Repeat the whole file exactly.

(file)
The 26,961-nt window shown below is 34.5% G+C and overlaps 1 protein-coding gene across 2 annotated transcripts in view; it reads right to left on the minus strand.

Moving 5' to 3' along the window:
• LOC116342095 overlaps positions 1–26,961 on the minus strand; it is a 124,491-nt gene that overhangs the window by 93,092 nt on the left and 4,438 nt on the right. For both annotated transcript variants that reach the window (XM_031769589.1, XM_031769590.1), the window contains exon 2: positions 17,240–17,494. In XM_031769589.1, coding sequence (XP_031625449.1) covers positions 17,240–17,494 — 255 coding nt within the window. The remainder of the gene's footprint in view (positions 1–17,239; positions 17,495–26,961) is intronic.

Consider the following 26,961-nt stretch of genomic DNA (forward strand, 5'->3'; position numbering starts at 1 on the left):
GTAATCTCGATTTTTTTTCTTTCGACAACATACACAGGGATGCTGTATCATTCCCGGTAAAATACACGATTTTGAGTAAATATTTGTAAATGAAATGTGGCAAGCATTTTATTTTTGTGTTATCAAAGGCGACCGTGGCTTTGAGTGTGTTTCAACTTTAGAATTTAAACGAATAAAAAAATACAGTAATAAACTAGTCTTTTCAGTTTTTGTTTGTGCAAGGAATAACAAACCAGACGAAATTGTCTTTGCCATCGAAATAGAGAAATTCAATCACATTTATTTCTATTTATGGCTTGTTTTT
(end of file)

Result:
The 26,961-nt window shown below is 34.5% G+C and overlaps 1 protein-coding gene across 2 annotated transcripts in view; it reads right to left on the minus strand.

Moving 5' to 3' along the window:
• LOC116342095 overlaps positions 1–26,961 on the minus strand; it is a 124,491-nt gene that overhangs the window by 93,092 nt on the left and 4,438 nt on the right. For both annotated transcript variants that reach the window (XM_031769589.1, XM_031769590.1), the window contains exon 2: positions 17,240–17,494. In XM_031769589.1, coding sequence (XP_031625449.1) covers positions 17,240–17,494 — 255 coding nt within the window. The remainder of the gene's footprint in view (positions 1–17,239; positions 17,495–26,961) is intronic.

Consider the following 26,961-nt stretch of genomic DNA (forward strand, 5'->3'; position numbering starts at 1 on the left):
GTAATCTCGATTTTTTTTCTTTCGACAACATACACAGGGATGCTGTATCATTCCCGGTAAAATACACGATTTTGAGTAAATATTTGTAAATGAAATGTGGCAAGCATTTTATTTTTGTGTTATCAAAGGCGACCGTGGCTTTGAGTGTGTTTCAACTTTAGAATTTAAACGAATAAAAAAATACAGTAATAAACTAGTCTTTTCAGTTTTTGTTTGTGCAAGGAATAACAAACCAGACGAAATTGTCTTTGCCATCGAAATAGAGAAATTCAATCACATTTATTTCTATTTATGGCTTGTTTTT